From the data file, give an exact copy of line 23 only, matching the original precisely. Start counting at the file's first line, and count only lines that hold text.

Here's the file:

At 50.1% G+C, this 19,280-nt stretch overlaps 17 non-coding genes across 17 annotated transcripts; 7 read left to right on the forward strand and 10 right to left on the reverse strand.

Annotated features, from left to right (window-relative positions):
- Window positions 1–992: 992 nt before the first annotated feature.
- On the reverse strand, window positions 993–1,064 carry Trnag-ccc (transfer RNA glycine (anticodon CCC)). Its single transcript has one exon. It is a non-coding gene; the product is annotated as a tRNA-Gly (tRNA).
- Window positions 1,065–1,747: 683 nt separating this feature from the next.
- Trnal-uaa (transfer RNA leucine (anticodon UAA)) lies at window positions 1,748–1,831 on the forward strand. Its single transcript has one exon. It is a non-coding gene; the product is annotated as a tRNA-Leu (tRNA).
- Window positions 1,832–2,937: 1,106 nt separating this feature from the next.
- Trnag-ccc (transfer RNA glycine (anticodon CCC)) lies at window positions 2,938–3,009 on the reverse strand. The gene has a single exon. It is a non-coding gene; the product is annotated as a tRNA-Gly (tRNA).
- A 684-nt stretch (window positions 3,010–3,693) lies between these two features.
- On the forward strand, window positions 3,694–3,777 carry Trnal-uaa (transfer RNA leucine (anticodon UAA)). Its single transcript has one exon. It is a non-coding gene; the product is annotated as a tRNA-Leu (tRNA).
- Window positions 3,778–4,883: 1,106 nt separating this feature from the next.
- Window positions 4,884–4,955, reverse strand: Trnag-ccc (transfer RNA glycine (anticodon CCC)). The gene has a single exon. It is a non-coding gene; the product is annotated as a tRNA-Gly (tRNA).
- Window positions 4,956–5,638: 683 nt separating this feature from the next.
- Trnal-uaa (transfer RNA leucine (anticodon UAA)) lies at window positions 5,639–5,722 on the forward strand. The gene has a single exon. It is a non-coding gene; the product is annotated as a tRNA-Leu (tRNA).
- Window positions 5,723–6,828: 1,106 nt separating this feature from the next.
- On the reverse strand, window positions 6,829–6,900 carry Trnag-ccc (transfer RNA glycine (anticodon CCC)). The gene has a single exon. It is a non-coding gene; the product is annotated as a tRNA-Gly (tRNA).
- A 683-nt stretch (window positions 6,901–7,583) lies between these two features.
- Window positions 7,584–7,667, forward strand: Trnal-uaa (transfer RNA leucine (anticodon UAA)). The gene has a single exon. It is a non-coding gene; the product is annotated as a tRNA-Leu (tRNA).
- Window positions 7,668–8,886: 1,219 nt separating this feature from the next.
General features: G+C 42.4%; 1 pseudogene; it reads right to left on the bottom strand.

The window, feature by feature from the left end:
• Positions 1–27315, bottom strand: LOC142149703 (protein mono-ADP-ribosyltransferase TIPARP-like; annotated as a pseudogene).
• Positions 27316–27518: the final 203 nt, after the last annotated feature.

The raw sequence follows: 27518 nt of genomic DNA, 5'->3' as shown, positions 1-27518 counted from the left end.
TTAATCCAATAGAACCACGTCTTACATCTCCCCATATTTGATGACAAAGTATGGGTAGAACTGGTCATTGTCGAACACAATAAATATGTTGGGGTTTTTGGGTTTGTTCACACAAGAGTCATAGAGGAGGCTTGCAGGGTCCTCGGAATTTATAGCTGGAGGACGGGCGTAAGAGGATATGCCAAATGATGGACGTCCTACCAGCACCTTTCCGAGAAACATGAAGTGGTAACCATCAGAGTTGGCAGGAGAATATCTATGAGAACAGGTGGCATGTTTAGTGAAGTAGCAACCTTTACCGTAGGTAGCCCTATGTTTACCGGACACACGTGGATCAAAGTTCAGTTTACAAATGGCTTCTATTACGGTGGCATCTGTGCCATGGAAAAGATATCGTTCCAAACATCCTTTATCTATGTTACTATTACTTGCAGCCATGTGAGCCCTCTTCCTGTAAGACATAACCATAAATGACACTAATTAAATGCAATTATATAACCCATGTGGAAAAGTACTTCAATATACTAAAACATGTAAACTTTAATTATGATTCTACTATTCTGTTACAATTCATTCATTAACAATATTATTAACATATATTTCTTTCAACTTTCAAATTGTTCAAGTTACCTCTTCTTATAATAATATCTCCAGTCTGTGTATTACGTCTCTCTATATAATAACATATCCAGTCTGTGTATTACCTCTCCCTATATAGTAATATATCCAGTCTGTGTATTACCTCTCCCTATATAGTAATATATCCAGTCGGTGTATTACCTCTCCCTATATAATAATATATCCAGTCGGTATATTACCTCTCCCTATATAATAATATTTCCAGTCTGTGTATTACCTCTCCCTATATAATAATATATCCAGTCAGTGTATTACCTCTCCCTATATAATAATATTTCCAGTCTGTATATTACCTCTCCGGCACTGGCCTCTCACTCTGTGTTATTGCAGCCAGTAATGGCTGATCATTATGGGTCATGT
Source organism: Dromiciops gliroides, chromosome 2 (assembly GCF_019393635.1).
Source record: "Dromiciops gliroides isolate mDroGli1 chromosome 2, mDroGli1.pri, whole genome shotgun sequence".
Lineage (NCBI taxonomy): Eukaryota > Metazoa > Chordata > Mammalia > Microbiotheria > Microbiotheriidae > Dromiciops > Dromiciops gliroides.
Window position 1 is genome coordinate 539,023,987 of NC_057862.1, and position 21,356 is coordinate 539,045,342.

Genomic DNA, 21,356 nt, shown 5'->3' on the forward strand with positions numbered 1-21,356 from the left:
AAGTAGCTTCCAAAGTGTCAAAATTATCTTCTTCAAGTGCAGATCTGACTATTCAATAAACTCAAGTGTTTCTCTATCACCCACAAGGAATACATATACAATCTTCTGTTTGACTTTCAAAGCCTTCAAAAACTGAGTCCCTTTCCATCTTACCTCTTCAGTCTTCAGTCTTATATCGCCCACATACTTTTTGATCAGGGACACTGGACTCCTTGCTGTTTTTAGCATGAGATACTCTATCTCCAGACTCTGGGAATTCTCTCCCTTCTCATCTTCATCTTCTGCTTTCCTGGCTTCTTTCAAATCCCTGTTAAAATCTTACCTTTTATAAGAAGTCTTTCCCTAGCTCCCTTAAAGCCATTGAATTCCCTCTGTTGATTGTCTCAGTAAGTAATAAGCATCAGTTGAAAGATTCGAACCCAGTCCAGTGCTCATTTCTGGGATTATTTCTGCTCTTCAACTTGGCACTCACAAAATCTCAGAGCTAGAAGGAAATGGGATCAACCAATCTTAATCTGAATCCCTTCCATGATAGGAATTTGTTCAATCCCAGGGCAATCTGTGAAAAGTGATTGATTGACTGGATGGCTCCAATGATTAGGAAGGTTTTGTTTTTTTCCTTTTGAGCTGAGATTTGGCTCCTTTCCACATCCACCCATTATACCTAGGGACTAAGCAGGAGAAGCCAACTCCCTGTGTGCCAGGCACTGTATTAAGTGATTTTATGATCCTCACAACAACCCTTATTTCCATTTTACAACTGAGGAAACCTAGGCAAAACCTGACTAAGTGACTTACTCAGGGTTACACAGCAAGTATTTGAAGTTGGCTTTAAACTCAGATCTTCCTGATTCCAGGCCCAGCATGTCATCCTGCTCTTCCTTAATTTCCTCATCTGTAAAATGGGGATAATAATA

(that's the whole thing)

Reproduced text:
• Positions 27316–27518: the final 203 nt, after the last annotated feature.